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I'm wondering if it is necessary to reinterpret_cast in the function below. ITER_T might be a char*, unsigned char*, std::vector<unsigned char> iterator, or something else like that. It doesn't seem to hurt so far, but does the casting ever affect how the bytes are copied at all?

template<class ITER_T>
char *copy_binary(
  unsigned char length,
  const ITER_T& begin)
{
  // alloc_storage() returns a char*
  unsigned char* stg = reinterpret_cast<unsigned char*>(alloc_storage(length));
  std::copy(begin, begin + length, stg);
  return reinterpret_cast<char*>(stg);
}
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2  
What type does the alloc_storage function return? – zdan Aug 4 '09 at 21:03

reinterpret_casts are used for low-level implementation defined casts. According to the standard, reinterpret_casts can be used for the following conversions (C++03 5.2.10):

  • Pointer to an integral type
  • Integral type to Pointer
  • A pointer to a function can be converted to a pointer to a function of a different type
  • A pointer to an object can be converted to a pointer to an object of different type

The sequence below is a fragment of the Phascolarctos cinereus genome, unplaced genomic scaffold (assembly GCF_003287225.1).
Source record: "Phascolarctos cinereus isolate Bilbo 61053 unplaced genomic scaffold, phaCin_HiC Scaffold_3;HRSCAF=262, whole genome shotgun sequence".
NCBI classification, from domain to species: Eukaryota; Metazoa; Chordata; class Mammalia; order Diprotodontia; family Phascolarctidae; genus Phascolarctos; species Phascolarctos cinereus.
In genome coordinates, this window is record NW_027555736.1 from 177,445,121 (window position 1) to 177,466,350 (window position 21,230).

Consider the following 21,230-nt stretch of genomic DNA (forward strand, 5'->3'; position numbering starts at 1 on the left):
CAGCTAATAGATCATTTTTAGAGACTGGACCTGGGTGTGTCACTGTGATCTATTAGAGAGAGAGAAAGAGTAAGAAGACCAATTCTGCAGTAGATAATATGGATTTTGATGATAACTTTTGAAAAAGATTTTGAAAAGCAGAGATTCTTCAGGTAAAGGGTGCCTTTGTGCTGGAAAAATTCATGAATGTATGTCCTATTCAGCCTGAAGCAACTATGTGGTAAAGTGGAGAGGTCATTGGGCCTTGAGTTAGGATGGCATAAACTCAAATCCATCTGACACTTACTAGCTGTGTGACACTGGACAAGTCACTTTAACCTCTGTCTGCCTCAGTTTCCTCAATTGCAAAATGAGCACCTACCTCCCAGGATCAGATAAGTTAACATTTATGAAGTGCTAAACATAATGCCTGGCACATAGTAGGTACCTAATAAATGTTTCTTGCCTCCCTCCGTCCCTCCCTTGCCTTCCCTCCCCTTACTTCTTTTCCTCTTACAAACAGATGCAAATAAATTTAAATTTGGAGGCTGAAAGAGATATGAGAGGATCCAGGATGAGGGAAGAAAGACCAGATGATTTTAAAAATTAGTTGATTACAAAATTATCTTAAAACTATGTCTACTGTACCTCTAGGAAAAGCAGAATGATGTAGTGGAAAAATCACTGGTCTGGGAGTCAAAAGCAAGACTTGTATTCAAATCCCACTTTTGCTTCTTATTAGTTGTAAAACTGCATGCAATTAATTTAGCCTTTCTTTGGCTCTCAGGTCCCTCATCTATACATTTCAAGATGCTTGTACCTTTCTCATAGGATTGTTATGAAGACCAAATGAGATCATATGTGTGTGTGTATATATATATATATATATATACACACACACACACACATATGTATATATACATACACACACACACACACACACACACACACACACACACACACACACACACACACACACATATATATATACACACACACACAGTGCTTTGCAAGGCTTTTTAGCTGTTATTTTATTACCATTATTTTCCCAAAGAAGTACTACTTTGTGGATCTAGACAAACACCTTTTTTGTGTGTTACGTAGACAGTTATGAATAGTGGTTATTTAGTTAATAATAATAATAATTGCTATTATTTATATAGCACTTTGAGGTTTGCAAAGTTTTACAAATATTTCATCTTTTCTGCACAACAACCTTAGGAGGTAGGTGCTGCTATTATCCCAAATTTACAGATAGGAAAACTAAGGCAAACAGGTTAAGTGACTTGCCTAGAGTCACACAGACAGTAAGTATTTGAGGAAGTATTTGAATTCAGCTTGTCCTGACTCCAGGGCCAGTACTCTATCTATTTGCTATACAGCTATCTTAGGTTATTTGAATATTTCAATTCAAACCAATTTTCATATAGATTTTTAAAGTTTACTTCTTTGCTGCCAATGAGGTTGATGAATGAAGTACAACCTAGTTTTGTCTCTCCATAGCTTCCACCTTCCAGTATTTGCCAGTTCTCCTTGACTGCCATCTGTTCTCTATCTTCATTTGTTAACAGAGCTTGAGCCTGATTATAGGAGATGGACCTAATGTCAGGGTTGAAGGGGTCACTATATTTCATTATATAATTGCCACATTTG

• Pointer to member functions or pointer to data members can be converted to functions or objects of a different type. The result of such a pointer conversion is unspecified, except the pointer a converted back to its original type.
  • An expression of type A can be converted to a reference to type B if a pointer to type A can be explicitly converted to type B using a reinterpret_cast.

That said, using the reinterpret_cast is not a good solution in your case, since casting to different types are unspecified by the standard, though casting from char * to unsigned char * and back should work on most machines.

In your case I would think about using a static_cast or not casting at all by defining stg as type char *:

template<class ITER_T>
char *copy_binary(
  unsigned char length,
  const ITER_T& begin)
{
  // alloc_storage() returns a char*
  char* stg = alloc_storage(length);